HALIFAX -- Despite being over 1,500 kilometres away, many Maritimers were closely following events in Washington, D.C. on Wednesday afternoon.

Wednesday’s U.S. presidential inauguration swearing in Joe Biden as the 46th President of the United States was must-see TV for many Maritimers.

In Halifax, the inauguration was a happy distraction over the lunch hour at a popular downtown restaurant.

Mike Doiron says the Trump-era didn’t represent the real spirit of our neighbours to the South.

“I’m glad this over,” said Doiron. “I think it’s time to turn the page, and I know we’ll see more positive things coming from the new President that now we will be taking that position.”

Hope was a theme of the day for Americans living in the Maritimes, especially card carrying democrats.

“The Trump administration was really chaotic,” says Rachel Brickner, Chair of the Atlantic chapter of Democrats Abroad. “I think the most important thing is a return to stable governance.”

Whether it is ex-pat Americans now living in Canada, or Maritimers on the streets, nearly everyone seems to think that the inauguration of President Joe Biden marks a change of historic proportions.

“Oh I think it’s wonderful, it’s certainly a new start for America, and it certainly puts my mind at rest,” said one resident of Sydney, N.S.

“Four years is a long time, but it’s good to have him and it’s a change,” added another Sydney resident. “I think Biden will build relations with other countries, as compared to Trump.”

“It’s a good sign of things to come for us,” adds Brock Maskow, a server at a Halifax restaurant. “Seeing that there’s a peaceful transfer of power is a hopeful sign.”

Rhonda Britton, an American pastor at Halifax’s New Horizons Baptist Church, is optimistic that the Biden-Harris team is just what America needs.

“Some sense of this is who a President is,” says Britton. “This is what a President does right? You don’t sow discord and unrest, you try to calm and bring together.”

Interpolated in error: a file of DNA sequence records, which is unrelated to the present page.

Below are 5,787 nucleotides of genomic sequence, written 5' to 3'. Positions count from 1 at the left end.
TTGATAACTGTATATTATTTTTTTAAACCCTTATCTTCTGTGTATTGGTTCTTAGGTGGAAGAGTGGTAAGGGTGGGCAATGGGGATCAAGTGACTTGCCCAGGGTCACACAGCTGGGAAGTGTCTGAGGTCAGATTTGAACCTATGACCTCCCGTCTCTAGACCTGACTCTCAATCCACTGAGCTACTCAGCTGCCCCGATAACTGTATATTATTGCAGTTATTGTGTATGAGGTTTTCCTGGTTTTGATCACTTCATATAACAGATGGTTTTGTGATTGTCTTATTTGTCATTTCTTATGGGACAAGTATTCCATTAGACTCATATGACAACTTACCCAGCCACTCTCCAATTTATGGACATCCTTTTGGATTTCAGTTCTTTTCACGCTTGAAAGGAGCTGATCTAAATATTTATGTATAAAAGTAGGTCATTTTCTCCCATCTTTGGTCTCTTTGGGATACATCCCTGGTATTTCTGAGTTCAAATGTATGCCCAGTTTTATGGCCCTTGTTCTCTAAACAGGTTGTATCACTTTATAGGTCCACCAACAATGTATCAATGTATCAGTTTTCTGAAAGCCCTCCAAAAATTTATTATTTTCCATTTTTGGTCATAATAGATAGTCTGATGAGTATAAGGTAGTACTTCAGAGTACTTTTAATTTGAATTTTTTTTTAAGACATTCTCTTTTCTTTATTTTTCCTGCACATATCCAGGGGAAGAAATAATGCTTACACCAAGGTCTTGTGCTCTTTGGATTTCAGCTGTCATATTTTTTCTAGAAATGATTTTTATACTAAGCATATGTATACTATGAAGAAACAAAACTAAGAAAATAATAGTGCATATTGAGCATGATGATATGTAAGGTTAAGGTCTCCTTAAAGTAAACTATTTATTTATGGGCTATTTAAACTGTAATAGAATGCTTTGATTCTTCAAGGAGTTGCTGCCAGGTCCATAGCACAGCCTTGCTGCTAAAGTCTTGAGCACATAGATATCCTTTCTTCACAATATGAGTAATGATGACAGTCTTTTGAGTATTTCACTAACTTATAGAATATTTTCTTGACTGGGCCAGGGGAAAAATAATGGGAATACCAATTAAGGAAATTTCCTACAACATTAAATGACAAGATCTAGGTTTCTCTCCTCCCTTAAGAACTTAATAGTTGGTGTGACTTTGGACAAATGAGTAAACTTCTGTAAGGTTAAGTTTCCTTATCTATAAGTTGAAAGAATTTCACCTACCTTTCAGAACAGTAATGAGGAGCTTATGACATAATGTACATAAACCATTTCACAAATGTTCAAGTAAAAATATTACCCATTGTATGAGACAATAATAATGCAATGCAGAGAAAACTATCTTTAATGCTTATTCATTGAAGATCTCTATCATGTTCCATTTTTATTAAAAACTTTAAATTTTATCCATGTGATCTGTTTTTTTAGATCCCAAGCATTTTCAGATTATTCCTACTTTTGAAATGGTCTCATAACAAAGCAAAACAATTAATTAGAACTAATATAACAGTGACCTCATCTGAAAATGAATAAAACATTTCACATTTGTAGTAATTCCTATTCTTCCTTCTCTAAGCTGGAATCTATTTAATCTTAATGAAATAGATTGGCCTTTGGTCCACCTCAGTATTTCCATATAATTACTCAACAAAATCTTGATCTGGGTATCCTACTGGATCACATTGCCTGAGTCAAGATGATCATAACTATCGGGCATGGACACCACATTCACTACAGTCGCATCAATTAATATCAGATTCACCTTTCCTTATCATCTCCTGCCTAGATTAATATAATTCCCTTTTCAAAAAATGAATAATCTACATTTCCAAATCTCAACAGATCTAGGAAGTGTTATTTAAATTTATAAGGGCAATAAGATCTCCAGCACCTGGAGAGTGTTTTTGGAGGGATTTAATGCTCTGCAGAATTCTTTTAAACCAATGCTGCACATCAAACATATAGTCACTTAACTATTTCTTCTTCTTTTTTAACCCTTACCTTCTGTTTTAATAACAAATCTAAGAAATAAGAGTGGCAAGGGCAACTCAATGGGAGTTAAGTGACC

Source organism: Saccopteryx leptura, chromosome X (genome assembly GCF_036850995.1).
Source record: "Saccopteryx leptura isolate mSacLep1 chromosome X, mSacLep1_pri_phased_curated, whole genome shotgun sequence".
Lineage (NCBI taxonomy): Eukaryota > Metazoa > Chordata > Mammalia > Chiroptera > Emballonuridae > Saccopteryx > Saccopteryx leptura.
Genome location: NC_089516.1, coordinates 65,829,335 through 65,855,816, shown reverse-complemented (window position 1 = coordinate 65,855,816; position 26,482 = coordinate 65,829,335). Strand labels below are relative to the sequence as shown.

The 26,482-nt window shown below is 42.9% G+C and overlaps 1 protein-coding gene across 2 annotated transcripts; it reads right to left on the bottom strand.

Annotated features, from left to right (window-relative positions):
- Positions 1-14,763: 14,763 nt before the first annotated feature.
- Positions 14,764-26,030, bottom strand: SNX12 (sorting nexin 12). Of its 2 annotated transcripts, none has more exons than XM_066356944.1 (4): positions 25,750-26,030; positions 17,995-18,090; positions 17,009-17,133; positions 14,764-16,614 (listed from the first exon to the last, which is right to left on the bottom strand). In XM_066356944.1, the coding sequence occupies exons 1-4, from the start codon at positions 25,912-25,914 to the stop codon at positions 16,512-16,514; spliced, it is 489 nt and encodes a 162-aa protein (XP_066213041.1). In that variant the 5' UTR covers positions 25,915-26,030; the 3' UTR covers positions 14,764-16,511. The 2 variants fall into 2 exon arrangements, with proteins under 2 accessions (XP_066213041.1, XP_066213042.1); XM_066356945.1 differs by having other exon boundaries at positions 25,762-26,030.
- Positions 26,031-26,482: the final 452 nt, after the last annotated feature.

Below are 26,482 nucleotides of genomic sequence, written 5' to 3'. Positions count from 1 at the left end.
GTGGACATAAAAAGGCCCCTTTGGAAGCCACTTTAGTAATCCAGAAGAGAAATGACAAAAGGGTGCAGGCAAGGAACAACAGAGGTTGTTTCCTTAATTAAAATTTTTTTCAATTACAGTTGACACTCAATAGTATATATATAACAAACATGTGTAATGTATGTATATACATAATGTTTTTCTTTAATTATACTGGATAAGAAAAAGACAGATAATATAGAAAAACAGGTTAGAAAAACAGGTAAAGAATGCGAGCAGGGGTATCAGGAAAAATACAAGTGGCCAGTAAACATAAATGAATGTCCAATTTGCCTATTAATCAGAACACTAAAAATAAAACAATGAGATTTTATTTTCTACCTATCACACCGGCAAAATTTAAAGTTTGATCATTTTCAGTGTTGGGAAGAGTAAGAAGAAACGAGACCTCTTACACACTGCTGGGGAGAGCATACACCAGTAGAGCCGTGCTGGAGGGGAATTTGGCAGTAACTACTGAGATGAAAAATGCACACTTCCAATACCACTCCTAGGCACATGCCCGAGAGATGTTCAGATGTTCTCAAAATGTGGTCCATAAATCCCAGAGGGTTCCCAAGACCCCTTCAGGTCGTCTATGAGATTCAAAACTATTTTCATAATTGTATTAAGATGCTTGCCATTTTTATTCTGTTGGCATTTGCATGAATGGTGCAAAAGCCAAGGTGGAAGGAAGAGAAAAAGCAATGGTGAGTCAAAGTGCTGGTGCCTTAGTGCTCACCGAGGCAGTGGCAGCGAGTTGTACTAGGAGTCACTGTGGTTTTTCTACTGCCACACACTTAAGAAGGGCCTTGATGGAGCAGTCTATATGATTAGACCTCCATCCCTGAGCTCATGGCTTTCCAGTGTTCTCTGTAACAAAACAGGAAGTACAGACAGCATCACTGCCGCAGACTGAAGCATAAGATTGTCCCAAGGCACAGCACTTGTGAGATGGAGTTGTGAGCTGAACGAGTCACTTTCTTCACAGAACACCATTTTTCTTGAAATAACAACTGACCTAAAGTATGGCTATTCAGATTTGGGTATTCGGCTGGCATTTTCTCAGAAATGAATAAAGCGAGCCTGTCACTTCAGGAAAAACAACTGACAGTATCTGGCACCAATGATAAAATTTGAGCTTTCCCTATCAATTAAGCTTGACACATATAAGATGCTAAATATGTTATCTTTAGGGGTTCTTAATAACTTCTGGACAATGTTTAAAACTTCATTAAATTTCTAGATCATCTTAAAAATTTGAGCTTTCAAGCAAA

A change of the guard in the world’s most powerful country, while the rest of the planet watched with vested interests of their own.

“The last four years, it’s just been chaos,” adds Walter Doue, a Cape Bretoner who lived in Texas for decades.

Doue says he watched Wednesday’s inauguration with the most hope he’s had in years for a country he still loves, but currently feels is, in his words, tarnished.

“Truly I hope that the temperament calms down in the U.S., I would love to go back and visit.”

The U.S. Consulate General in Halifax released a statement on Wednesday, saying it looks forward to ‘strengthening and promoting the relationship between the two countries”.

“It’s the end of a very chaotic and difficult presidency, certainly for many Americans, and I think certainly for Canada,” says David Johnson, a political scientist at Cape Breton University.

Johnson says it’s a chance for improved cross-border relations not only when it comes to trade and economics, health care, and the environment, but perhaps most important of all, seeing the end of the Coronavirus pandemic.

“We want to get that border back open with the United States, and that is contingent on both us and the Americans getting COVID-19 under control,” says Johnson.

On Wednesday, Biden’s administration confirmed that the President’s first call to a foreign leader will be to Canadian Prime Minister Justin Trudeau this Friday.

Johnson expects one of the topics of discussion to be the recent cancellation of the Keystone XL pipeline.

Doue says that in his opinion, Donald Trump goes down as the worst president in U.S. history. But he says another step needs to happen before he gets high hopes for change.

“I think the first thing that has to start is some healing,” says Doue. “There has to be some healing in the United States.

A historic inauguration that had many Maritimers tuned in to what was happening south of the border, with hope for better relations with our nearest neighbours going forward.